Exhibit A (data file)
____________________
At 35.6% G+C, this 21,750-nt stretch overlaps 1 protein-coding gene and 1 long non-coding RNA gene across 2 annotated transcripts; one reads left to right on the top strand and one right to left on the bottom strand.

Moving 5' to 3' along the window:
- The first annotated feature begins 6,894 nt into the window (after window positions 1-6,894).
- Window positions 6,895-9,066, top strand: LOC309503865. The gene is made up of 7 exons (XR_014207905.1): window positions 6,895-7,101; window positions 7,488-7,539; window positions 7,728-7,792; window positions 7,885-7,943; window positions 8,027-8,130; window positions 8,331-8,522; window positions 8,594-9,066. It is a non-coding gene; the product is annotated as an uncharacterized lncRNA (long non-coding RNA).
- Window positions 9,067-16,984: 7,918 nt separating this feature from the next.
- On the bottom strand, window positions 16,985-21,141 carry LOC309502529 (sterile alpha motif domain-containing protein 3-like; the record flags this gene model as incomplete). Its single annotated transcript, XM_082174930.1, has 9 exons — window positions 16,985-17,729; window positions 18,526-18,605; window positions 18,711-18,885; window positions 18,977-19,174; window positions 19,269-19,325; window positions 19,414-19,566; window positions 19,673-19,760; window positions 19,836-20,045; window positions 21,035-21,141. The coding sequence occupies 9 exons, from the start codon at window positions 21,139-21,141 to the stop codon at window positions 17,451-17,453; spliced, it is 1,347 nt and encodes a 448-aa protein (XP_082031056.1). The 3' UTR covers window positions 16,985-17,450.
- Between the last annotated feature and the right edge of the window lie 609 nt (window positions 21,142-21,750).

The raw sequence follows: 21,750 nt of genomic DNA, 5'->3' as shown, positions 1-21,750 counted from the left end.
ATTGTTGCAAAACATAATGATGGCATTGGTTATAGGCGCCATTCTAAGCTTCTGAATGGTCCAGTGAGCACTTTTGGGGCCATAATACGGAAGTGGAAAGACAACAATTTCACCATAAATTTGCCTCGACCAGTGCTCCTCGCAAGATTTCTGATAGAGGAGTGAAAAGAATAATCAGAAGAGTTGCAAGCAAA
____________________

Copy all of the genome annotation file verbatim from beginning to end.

At 35.6% G+C, this 21,750-nt stretch overlaps 1 protein-coding gene and 1 long non-coding RNA gene across 2 annotated transcripts; one reads left to right on the top strand and one right to left on the bottom strand.

Moving 5' to 3' along the window:
- The first annotated feature begins 6,894 nt into the window (after window positions 1-6,894).
- Window positions 6,895-9,066, top strand: LOC309503865. The gene is made up of 7 exons (XR_014207905.1): window positions 6,895-7,101; window positions 7,488-7,539; window positions 7,728-7,792; window positions 7,885-7,943; window positions 8,027-8,130; window positions 8,331-8,522; window positions 8,594-9,066. It is a non-coding gene; the product is annotated as an uncharacterized lncRNA (long non-coding RNA).
- Window positions 9,067-16,984: 7,918 nt separating this feature from the next.
- On the bottom strand, window positions 16,985-21,141 carry LOC309502529 (sterile alpha motif domain-containing protein 3-like; the record flags this gene model as incomplete). Its single annotated transcript, XM_082174930.1, has 9 exons — window positions 16,985-17,729; window positions 18,526-18,605; window positions 18,711-18,885; window positions 18,977-19,174; window positions 19,269-19,325; window positions 19,414-19,566; window positions 19,673-19,760; window positions 19,836-20,045; window positions 21,035-21,141. The coding sequence occupies 9 exons, from the start codon at window positions 21,139-21,141 to the stop codon at window positions 17,451-17,453; spliced, it is 1,347 nt and encodes a 448-aa protein (XP_082031056.1). The 3' UTR covers window positions 16,985-17,450.
- Between the last annotated feature and the right edge of the window lie 609 nt (window positions 21,142-21,750).

The raw sequence follows: 21,750 nt of genomic DNA, 5'->3' as shown, positions 1-21,750 counted from the left end.
ATTGTTGCAAAACATAATGATGGCATTGGTTATAGGCGCCATTCTAAGCTTCTGAATGGTCCAGTGAGCACTTTTGGGGCCATAATACGGAAGTGGAAAGACAACAATTTCACCATAAATTTGCCTCGACCAGTGCTCCTCGCAAGATTTCTGATAGAGGAGTGAAAAGAATAATCAGAAGAGTTGCAAGCAAA